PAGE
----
SHAW WALLACE CO LTD Vs. UNION OF INDIA
HIGH COURT OF CALCUTTA
SHAW WALLACE CO. LTD.
UNION OF INDIA
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Barin Ghosh, J. -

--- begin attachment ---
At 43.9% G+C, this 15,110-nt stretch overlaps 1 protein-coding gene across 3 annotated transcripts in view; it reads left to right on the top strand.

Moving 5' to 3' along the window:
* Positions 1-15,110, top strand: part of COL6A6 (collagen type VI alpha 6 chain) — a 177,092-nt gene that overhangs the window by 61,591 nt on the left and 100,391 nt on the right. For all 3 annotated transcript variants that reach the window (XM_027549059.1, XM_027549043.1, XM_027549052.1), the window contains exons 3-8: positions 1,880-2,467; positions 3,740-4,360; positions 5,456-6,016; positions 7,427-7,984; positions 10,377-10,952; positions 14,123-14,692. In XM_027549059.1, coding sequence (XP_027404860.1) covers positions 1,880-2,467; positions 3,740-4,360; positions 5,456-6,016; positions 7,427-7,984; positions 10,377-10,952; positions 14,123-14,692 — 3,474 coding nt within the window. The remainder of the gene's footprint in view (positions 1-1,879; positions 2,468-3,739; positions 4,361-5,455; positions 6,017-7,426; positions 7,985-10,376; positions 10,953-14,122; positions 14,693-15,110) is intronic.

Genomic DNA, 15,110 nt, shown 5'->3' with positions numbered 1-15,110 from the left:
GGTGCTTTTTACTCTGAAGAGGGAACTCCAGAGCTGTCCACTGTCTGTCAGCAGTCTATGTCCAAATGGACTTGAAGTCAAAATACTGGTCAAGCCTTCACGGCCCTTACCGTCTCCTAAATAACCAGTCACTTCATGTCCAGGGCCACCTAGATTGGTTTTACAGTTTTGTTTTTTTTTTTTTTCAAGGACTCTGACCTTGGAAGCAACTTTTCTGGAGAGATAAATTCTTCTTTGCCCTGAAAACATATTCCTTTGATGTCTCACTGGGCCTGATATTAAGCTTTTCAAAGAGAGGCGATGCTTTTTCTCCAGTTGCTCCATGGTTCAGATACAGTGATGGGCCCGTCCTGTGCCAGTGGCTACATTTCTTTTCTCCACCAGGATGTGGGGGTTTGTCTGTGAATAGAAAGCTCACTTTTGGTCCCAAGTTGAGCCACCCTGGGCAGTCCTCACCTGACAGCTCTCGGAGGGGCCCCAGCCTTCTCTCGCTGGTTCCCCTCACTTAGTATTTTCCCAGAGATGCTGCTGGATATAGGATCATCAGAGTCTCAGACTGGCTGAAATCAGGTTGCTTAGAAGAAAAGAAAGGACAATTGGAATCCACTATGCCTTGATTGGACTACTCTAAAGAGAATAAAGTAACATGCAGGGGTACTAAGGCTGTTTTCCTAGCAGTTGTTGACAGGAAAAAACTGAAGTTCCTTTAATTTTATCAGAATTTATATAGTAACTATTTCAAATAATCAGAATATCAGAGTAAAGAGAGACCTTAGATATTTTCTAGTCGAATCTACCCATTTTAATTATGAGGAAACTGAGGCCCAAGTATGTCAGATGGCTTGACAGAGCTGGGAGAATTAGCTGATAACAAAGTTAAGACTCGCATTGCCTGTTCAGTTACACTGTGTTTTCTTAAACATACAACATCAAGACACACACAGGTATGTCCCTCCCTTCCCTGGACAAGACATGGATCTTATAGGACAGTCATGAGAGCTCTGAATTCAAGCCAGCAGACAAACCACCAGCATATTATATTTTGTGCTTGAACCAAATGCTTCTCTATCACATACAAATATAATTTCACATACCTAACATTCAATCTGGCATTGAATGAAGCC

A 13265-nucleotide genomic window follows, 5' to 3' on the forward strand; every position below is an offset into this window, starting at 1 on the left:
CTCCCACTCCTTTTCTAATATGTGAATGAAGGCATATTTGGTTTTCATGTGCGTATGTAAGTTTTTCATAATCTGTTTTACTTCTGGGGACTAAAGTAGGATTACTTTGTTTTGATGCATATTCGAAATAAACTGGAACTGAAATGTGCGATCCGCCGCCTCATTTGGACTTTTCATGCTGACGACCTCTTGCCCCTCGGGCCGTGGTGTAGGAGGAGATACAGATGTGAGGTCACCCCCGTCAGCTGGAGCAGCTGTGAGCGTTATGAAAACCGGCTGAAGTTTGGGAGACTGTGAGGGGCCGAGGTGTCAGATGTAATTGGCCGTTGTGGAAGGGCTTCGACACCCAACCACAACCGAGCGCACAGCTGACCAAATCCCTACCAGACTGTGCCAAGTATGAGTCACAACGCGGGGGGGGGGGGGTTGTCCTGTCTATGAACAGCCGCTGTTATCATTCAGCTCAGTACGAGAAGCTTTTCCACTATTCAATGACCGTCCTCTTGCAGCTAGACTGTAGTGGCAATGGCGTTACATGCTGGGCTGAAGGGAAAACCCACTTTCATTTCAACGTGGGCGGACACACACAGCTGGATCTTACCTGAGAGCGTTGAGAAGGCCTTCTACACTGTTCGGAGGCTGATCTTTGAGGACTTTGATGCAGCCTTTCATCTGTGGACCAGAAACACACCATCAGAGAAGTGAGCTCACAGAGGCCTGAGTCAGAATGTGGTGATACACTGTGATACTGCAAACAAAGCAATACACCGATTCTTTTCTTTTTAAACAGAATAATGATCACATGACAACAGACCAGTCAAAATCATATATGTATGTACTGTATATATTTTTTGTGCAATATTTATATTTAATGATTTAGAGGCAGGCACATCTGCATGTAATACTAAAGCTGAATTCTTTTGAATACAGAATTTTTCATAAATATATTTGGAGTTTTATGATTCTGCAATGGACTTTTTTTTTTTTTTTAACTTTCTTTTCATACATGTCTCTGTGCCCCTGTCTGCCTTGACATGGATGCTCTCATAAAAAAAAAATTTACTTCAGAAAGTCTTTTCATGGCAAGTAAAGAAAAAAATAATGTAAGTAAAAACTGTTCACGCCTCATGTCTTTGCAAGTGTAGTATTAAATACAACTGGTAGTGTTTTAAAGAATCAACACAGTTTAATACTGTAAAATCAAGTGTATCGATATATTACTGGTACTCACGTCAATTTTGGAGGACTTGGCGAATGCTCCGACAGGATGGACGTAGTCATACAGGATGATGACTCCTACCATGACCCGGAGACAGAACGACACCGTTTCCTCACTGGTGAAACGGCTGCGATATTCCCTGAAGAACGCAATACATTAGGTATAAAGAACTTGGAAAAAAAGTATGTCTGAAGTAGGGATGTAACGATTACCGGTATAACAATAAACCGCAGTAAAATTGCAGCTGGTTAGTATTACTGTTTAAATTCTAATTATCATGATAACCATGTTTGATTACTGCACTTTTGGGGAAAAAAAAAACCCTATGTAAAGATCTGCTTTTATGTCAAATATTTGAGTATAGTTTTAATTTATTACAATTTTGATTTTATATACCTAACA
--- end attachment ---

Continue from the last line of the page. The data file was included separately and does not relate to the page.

(1.)It is claimed by the income-tax authorities that in the balance-sheet of Visisth Chay Vyapar Ltd. (hereinafter referred to as "VCVL") it has been shown that a sum in excess of Rs. 27 crores is due to it from the petitioner herein. It is also claimed by the income-tax authorities that they are entitled to receive a sum in excess of Rs. 27 crores from VCVL on account of arrear tax. It is the contention of the income-tax authorities that VCVL has failed and neglected to discharge the tax liabilities mentioned above. It is the contention of the income-tax authorities that in order to recover their said dues, steps have been taken under Section 226 of the Income-tax Act, 1961. The said section authorises the Assessing Officer, being the Tax Recovery Officer, to require any person from whom money is due or may become due to the assessee to pay so much of the money as is sufficient to pay the amount due by the assessee. In order to recover money from any such person concerned, he is required to be notified by a notice. The said section authorises the person concerned, to whom such notice is issued, to object. In order to object, the person concerned, in accordance with the said section, is obliged to make a statement on oath. What statement can be made while making such objection has also been provided in the section itself. The statement may be either that the sum demanded or any part thereof is not due to the assessee or that he does not hold any money for or on account of the assessee. The said provision makes it abundantly clear that the moment such a notice is issued by the Assessing Officer, being the Tax Recovery Officer, he steps into the shoes of the assessee who is the creditor of the person notified. Any defence available to such a notified person to the creditor in relation to such claim may entail either of the two situations, which is required to be stated on oath, i.e., (i) the money is not due ; or (ii) the person concerned is not holding the money. When steps were taken against the petitioner under Section 226 of the Act, the petitioner filed a statement on oath but therein did not state either that the sum demanded or any part thereof is not due to VCVL or that the petitioner is not holding any money for or on account of VCVL. What it contended was that the Assessing Officer of the petitioner has doubted the transaction inter se the petitioner and VCVL, which was reflected in the balance-sheet of the petitioner as well as of VCVL, and, accordingly, until such time the doubt so cast by the Assessing Officer of the petitioner is put to rest ultimately by the appellate authority, before whom an appeal is pending, the income-tax authorities should not take steps to recover any money from the petitioner on account of VCVL. The mode and manner in which the Assessing Officer of the petitioner has dealt with the transaction inter se the petitioner and VCVL for assessing the income-tax liability of the petitioner, is no defence of the petitioner to the claim of VCVL as reflected in its balance-sheet and also as reflected in the balance-sheet of the petitioner. Even, if the Assessing Officer as well as the appellate authority come to a definite conclusion to the effect that the transaction was a false transaction and ultimately the same is confirmed by the highest court, the same will not be binding on VCVL, for VCVL is not a party to such assessment proceeding, though it may be summoned in such proceedings for giving evidence, and accordingly, such a finding will not prevent VCVL from recovering its dues from the petitioner irrespective of such finding by the income-tax authorities, unless it supports the case of the Assessing Officer of the petitioner when called upon to give evidence in such proceedings. It is not the case of the petitioner that VCVL has supported the case of the Assessing Officer of the petitioner. In garnishee proceedings initiated by the Tax Recovery Officer against the petitioner by invoking the provisions of Section 226 of the Act the one and only defence of the garnishee was and is its defence to the claim of the creditor and of no one else.